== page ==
Lydia Sawyer has been a fifth-grade teacher at RMP Creekside for the last five years when she joined as part of Teach For America. After leaving the U.S. Navy, she wanted to find a career where she could make the biggest impact on her community and concluded that teaching answered that call. Both of her children attended RMP Creekside and are now middle-schoolers.

“I love teaching at RMP Creekside because my values were met on a personal and professional level. I thoroughly searched for an elementary school that would provide an environment that would also be fruitful for my children who have felt loved, safe, and pushed academically since day one,” Sawyer said.

Mini-lessons and mock elections

The fifth-grade teachers conducted mini-lessons on voting, culminating in a mock school-wide election where students voted on different attendance incentives. The process included ballots and “I Voted” stickers, making the experience real and memorable for the students. The school also created and handed out “Vote” shirts in the top four languages spoken at Creekside to further rally the community around the election.

“This process helped promote voting awareness and stimulated our fifth-graders’ minds to fulfill their civic duties in the future. Opening the minds of soon-to-be middle schoolers by pushing them to be advocates for human rights was my most meaningful experience, specifically because they can support others’ learning and promote voting awareness themselves,” said Sawyer.

The fifth-graders’ final assignment was to write a letter to their families about why voting mattered and the school supported the students by translating the letters into their home language. Nevarez and Sawyer also spoke with parents about the upcoming election at drop-off and pick-up and shared resources in multiple languages with families on where to find more information and how to participate in the voting process.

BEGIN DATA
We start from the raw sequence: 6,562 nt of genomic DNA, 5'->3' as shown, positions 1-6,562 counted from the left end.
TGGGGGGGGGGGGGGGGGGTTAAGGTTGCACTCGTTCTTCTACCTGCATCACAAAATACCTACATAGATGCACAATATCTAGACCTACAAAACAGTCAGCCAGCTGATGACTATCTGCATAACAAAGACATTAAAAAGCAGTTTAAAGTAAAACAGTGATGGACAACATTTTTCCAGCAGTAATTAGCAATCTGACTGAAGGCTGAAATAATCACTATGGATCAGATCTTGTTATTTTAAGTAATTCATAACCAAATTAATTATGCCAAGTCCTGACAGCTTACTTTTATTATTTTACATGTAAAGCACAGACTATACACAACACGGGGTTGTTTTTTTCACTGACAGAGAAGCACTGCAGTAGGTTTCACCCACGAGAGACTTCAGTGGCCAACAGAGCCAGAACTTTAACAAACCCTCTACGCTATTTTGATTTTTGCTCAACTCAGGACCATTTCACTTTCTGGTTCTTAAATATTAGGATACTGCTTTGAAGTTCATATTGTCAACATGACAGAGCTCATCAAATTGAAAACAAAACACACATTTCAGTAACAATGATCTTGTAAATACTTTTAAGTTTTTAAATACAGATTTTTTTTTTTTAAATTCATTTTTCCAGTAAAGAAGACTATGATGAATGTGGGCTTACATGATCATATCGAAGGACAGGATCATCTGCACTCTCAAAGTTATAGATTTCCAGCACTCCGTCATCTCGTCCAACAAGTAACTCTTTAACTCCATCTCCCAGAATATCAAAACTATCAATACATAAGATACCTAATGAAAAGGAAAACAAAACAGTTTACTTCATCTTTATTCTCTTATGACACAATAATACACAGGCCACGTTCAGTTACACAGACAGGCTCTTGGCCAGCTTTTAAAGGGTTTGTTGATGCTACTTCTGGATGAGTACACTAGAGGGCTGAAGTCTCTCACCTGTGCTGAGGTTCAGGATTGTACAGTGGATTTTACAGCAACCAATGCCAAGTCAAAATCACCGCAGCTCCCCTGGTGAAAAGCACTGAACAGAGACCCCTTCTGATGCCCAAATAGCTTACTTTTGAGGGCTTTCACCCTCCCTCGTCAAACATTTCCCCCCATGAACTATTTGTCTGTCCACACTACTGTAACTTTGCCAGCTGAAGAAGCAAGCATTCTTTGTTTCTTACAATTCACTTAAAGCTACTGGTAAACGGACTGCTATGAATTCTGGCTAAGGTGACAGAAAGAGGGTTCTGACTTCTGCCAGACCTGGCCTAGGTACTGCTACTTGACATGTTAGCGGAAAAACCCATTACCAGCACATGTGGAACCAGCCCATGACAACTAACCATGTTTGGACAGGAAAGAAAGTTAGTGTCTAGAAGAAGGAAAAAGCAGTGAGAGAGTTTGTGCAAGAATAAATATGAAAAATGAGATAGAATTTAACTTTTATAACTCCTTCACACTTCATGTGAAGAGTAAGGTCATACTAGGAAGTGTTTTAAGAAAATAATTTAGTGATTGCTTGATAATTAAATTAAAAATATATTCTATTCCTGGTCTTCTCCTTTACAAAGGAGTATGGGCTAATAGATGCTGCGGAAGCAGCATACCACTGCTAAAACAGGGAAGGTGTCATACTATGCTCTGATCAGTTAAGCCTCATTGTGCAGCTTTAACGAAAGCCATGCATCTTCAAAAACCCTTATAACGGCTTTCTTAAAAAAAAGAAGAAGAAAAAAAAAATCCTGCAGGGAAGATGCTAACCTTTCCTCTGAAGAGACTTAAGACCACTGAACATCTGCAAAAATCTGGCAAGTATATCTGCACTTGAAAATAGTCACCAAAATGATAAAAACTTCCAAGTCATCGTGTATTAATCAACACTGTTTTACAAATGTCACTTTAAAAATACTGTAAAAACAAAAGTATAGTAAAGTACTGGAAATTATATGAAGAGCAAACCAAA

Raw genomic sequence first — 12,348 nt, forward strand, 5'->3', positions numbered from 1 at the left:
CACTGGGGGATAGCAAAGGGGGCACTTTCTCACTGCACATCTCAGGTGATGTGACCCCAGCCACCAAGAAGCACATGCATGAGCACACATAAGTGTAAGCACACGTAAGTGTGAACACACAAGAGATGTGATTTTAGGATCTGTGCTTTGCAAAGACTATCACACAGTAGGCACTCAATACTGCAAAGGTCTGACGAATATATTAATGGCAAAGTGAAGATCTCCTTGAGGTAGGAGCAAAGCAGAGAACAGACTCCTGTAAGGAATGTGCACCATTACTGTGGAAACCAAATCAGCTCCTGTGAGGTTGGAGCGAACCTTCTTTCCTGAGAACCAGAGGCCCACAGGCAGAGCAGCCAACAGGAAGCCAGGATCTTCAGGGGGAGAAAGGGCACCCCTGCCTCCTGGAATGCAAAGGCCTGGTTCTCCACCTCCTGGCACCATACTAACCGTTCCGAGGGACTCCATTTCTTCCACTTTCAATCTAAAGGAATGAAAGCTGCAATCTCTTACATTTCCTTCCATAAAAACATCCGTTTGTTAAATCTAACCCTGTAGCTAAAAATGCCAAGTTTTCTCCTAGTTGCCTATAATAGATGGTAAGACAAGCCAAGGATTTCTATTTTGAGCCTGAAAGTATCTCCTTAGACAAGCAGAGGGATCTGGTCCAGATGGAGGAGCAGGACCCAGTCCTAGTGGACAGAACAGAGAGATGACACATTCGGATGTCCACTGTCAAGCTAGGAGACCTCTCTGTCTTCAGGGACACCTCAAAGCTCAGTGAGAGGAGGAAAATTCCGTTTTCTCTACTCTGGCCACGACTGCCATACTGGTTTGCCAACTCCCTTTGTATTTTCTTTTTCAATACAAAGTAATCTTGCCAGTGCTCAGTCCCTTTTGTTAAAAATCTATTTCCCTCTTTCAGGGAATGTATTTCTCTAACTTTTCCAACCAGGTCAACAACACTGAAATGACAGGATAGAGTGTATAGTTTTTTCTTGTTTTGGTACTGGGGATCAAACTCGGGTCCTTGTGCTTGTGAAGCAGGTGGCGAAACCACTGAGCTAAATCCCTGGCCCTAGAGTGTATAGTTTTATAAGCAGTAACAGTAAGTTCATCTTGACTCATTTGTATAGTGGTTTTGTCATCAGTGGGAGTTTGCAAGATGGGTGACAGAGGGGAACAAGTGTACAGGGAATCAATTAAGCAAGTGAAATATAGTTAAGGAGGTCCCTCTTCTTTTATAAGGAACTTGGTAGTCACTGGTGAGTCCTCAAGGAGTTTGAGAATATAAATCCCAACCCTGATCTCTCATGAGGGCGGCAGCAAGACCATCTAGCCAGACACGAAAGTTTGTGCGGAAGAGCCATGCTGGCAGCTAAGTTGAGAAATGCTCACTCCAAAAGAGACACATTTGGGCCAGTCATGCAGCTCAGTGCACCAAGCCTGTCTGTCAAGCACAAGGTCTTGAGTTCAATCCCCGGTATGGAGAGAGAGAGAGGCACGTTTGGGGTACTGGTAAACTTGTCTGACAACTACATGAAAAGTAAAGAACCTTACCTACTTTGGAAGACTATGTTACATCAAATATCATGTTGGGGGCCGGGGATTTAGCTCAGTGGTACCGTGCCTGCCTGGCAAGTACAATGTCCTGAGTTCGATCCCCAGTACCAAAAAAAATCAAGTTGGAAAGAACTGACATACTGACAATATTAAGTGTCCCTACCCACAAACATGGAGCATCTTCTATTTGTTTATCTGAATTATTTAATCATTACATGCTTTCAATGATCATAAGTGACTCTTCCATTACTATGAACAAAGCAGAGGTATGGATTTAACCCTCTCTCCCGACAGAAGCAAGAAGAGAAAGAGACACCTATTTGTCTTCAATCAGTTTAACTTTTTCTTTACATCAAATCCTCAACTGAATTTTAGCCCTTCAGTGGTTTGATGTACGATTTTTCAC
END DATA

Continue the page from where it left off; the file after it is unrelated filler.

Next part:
“It was work, but it was fun to learn this new skill and communicate on a specific topic,” Nevarez said, expressing her motivation to continue advocating for her community. “We had to be careful in how we approached families and be mindful that we were just sharing information and not opinions. It fueled me to continue to advocate for our community.”

The 10.7 percentage-point increase in RMP’s family community turnout since the 2019 election was four times the growth of the city average. During the same time, Denver’s turnout increase was 2.5 percentage points.

“Being a part of a school that has families who speak one or two of 30-plus languages is huge and as a multilingual educator, I am grateful that I can connect with our Spanish-speaking families. I was pleased by our unity as far as the results of the campaign and I look forward to our future community accomplishments together,” said Sawyer.

The success of the initiative was marked by increased confidence among both teachers and a stronger connection with families. RMP Creekside plans to build on this momentum by involving more families and educators in future initiatives and is committed to maintaining its role as a hub for family empowerment.

Lorio, Nevarez, and Sawyer all received recognition for their efforts, winning education and community advocacy awards from Denver Families for Public Schools where they were honored alongside other Denver education advocates leading the charge for students and families in public schools.